Ohio Democratic Lt. Gov. Lee Fisher has been receiving a string of good news from Quinnipiac polling lately. Yesterday, they released a poll showing that Fisher has pulled into a commanding lead over his primary opponent, Secretary of State Jennifer Brunner, ahead of the May 4th primary (Fisher 41% – Brunner 24%). And today Quinnipiac is out with another poll showing Fisher with a three-point lead over Republican Rob Portman. Fisher has 40% of the vote, while Portman currently has 37%, with 21% undecided.
At this point, the open Ohio Senate race should be designated a toss-up. The polling is effectively tied and either candidates has a legitimate chance of taking the seat. Since it is an open race and none of the candidates is currently serving in Congress, it is also unlikely that a general anti-incumbent mood will have a strong impact one way or the other.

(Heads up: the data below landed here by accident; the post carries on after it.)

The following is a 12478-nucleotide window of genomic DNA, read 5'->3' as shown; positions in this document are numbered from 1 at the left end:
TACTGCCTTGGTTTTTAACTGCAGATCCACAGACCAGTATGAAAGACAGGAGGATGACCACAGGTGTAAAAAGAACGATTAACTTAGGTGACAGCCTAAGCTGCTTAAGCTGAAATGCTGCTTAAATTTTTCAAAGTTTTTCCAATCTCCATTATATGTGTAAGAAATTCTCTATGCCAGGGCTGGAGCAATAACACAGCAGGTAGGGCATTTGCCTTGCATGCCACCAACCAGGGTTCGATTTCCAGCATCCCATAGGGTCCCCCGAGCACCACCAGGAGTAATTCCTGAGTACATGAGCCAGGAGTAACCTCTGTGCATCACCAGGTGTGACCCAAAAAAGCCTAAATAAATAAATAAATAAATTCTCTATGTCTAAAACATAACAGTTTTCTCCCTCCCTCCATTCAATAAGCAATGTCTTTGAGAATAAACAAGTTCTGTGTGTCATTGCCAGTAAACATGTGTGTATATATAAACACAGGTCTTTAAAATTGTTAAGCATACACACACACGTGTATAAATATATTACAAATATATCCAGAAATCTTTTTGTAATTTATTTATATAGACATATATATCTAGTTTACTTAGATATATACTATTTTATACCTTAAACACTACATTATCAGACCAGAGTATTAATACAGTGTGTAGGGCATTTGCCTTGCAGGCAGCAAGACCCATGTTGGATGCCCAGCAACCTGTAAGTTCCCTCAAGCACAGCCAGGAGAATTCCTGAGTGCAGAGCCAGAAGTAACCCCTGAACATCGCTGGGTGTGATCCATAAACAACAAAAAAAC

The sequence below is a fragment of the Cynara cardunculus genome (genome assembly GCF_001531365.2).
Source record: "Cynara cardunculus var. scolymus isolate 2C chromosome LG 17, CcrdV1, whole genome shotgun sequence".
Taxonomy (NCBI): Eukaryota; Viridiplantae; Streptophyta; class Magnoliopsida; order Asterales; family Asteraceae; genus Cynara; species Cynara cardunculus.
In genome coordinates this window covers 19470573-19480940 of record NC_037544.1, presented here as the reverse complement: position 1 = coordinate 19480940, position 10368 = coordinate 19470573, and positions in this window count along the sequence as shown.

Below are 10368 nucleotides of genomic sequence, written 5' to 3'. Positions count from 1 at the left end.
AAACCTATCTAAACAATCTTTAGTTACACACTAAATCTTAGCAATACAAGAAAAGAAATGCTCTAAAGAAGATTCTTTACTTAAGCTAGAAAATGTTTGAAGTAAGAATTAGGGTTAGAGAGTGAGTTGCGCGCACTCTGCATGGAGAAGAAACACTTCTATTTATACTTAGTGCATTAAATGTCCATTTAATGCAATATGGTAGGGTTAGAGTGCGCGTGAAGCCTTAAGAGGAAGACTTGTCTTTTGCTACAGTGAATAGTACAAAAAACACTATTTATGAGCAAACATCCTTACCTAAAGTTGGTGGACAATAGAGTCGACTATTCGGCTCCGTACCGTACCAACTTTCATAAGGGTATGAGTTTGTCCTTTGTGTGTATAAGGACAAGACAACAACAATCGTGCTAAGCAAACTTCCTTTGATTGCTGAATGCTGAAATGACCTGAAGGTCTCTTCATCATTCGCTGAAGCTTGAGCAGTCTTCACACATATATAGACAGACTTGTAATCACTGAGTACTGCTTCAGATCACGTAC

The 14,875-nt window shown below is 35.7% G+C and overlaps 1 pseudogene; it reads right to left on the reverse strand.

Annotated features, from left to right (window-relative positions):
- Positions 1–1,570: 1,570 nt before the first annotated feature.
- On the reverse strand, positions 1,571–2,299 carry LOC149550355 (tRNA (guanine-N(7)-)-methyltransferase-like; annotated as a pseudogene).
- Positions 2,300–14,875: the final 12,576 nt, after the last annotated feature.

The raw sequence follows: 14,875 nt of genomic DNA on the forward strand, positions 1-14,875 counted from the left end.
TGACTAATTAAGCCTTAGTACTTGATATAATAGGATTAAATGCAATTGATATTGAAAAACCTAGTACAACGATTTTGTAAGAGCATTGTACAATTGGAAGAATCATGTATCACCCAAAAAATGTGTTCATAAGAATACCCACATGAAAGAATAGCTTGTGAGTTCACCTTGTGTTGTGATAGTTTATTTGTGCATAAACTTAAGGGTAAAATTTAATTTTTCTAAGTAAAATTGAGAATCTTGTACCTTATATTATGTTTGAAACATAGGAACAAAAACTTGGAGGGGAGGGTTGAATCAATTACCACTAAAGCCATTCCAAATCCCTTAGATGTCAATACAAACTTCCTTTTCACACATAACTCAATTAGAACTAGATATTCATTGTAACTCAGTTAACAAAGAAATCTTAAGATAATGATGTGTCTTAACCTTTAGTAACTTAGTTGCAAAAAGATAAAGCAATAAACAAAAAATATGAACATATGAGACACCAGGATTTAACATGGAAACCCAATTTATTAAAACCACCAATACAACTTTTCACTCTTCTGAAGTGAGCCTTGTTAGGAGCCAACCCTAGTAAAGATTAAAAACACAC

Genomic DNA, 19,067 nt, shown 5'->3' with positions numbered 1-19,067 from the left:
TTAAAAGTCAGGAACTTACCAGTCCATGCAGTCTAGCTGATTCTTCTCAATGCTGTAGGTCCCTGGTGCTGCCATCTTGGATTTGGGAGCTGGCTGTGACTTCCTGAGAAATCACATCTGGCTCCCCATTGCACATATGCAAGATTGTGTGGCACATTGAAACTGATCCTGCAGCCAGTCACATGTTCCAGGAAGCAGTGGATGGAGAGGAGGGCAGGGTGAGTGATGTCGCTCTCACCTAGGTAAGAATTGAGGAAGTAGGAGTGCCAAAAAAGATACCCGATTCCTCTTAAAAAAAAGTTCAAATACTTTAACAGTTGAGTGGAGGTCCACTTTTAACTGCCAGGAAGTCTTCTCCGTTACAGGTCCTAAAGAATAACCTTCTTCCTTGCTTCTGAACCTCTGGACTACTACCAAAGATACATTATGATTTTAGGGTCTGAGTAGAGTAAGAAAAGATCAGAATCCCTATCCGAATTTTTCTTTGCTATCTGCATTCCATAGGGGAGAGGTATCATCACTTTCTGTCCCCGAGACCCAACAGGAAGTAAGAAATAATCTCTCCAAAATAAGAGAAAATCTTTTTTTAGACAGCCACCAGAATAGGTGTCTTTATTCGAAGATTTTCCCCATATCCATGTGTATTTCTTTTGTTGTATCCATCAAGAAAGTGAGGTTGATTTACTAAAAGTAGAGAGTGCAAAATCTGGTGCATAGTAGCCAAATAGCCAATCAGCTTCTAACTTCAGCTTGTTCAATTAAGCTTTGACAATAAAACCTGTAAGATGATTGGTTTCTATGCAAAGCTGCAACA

It is telling, though, that this basically fifty-fifty toss up is Democrats current best hope of picking up a Senate seat currently held by a Republican. Democrats also have a respectable shot at winning in Missouri, and in a chaotic three-way race in Florida, where an independent Gov. Charlie Crist could provide Kendrick Meek with a potential path to victory. North Carolina, Kentucky, and even Arizona (on the off chance J.D. Hayworth manages to beat or completely cripple John McCain) are possible, but not likely, Democratic pick ups.
The problem for Democrats is that there is currently not a single Senate seat held by Republicans that is even a "lean Democratic" at this moment. This is why 2010 is shaping up to be such a bad year for Democrats--because they have few likely wins to balance out expected losses. Democrats are going to need to do a good job defending a wide field of seats, and even with that, there are a few seats, like North Dakota, that seem lost already.